--> Abstract: Abstract: Structural Uncertainty and Scenario Modelling for Fault Seal Analysis, by Simon Harris, Steve Freeman, Rob Knipe, Russell Davies, and Quentin Fisher; #90066 (2007)

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Structural Uncertainty and Scenario Modelling for Fault Seal Analysis

Simon Harris1, Steve Freeman1, Rob Knipe1, Russell Davies2, and Quentin Fisher1
1Rock Deformation Research, Earth Sciences, University of Leeds, Leeds LS2 9JT, United Kingdom
2Rock Deformation Research, PO Box 2998, McKinney, TX75070-8998, USA

Evaluating the impact of structural uncertainty underpins reservoir modeling and prediction. Despite progress in subsurface imaging technologies the creation of viable three-dimensional structural models remains a critical challenge and carries important uncertainties. The ability to evaluate the impact of uncertainties in the geometry and properties of faults (seals or leaks) is vital to reservoir management.

We present a methodology for directly capturing the geological uncertainty associated with evaluating seal prediction. The process is based on utilising three-dimensional reservoir simulation grids and uses an extensive database and knowledgebase of fault properties. The interaction of multi-parameter uncertainties is defined and mapped through the prediction process and forms the basis for tracking risk assessment.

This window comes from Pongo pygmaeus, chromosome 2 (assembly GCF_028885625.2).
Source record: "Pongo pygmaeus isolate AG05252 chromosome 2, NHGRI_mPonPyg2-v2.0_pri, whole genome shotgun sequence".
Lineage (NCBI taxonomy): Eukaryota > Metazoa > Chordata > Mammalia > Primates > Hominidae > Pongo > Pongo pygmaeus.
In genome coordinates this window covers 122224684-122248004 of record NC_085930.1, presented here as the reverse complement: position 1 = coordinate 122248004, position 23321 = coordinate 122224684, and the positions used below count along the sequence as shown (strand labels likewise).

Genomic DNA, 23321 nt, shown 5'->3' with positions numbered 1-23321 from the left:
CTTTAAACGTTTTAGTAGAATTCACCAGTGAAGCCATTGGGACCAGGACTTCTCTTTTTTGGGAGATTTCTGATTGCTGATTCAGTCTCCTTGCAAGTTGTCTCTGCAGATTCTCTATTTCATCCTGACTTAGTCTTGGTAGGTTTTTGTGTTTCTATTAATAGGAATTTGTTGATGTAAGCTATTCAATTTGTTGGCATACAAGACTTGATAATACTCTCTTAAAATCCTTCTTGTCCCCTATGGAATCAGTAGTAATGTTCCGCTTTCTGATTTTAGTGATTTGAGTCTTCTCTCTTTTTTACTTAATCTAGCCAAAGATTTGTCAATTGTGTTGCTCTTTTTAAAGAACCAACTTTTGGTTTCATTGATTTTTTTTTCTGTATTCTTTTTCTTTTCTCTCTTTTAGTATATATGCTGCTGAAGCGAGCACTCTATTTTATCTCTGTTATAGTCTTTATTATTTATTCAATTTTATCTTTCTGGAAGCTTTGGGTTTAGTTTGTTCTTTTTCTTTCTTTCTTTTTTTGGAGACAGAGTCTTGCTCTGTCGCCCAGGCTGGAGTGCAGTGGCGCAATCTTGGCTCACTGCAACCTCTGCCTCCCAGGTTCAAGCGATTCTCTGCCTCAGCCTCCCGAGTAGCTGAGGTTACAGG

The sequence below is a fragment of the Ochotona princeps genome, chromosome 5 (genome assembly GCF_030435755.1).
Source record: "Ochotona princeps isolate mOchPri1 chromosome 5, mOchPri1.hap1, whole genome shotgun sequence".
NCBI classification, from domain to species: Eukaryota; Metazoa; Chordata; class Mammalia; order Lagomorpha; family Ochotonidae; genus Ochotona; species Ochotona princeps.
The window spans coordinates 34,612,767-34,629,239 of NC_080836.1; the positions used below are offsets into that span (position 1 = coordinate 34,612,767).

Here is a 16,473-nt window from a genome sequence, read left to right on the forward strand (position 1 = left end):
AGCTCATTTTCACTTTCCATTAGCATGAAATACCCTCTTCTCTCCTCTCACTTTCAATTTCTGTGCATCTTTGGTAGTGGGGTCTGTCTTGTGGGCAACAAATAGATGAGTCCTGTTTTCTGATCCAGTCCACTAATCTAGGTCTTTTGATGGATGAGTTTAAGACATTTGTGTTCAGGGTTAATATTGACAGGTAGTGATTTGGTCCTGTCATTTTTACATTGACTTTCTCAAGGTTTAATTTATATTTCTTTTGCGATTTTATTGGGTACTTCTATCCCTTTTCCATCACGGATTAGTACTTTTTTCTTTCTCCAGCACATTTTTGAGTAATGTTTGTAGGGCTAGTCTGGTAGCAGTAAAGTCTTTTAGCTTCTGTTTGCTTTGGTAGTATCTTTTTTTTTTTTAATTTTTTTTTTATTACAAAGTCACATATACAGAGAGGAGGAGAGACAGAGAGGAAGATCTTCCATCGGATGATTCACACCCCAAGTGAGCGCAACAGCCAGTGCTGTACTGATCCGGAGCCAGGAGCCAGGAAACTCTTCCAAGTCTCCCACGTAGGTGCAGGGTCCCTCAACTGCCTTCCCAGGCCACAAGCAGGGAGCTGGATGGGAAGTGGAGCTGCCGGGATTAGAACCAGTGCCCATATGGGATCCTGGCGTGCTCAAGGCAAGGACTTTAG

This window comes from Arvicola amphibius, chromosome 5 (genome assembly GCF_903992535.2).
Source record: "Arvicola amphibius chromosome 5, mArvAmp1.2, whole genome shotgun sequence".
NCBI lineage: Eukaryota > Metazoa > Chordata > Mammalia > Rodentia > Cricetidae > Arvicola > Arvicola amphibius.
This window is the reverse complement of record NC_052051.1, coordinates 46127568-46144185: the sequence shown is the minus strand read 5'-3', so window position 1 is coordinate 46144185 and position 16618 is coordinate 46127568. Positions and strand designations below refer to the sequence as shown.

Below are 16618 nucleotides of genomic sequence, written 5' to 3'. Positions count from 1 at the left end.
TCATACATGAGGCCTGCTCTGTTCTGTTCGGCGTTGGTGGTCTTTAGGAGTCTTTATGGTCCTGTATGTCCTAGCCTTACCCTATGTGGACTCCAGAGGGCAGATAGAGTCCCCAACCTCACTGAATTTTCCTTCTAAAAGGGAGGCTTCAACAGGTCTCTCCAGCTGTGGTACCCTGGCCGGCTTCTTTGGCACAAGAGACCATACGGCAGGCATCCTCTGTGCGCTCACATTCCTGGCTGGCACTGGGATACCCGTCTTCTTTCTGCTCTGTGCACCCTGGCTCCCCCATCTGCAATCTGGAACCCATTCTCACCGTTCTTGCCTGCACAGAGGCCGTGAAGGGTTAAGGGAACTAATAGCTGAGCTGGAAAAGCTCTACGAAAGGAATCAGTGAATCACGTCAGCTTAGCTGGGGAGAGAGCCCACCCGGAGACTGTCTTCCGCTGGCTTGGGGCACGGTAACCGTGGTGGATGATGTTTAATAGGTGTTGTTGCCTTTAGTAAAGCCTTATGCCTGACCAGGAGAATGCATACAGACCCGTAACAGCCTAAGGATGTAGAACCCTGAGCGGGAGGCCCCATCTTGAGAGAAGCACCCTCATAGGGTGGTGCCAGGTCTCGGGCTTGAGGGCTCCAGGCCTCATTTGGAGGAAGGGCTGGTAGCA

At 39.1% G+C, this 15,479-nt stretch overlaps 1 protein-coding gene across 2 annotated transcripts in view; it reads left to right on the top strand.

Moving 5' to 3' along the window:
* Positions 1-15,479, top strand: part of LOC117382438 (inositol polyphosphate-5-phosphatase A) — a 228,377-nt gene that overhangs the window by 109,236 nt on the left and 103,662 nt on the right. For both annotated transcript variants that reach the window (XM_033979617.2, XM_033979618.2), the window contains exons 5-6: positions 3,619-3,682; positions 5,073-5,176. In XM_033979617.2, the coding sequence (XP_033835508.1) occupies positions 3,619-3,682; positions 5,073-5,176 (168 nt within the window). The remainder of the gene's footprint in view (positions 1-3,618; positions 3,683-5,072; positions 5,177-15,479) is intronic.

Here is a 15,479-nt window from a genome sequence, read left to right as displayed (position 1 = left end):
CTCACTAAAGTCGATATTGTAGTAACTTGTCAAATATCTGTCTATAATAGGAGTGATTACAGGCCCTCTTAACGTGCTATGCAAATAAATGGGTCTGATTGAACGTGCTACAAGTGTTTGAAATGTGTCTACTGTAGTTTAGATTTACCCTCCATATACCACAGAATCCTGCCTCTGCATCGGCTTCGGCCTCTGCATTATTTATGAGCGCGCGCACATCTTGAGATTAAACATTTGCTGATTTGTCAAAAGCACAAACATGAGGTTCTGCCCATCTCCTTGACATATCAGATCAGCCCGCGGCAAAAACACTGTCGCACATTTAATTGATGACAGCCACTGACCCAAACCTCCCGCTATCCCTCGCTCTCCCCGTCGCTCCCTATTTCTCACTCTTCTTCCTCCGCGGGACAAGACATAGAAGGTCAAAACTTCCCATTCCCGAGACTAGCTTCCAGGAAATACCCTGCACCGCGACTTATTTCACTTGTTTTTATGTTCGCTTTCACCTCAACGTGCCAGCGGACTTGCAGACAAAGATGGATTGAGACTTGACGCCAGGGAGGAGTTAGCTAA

Multiple realisations are used to model the impact of parameter variability and uncertainty and to assess the probability of critical outcomes. The key range of input parameters and outcomes are tracked using ‘critical result traps’, which allow the chances of specific scenarios to be addressed. For example:
1 .‘What are the parameter combinations and the probability of an economic column height being trapped?’
2 .‘Where do the retardation criteria (hydraulic resistances or transmissibility multipliers) combine to create a high probability of isolated compartments?’
Each instance of a defined ‘critical result’ is captured and the process is then repeated for every reservoir grid cell associated with a fault so that the probability of a critical event occurring can be mapped. This methodology provides an independent and objective means of fault seal evaluation and risking, and the identification of effective combinations of empirical and deterministic approaches.


AAPG Search and Discover Article #90066©2007 AAPG Hedberg Conference, The Hague, The Netherlands


AAPG Search and Discover Article #90066©2007 AAPG Hedberg Conference, The Hague, The Netherlands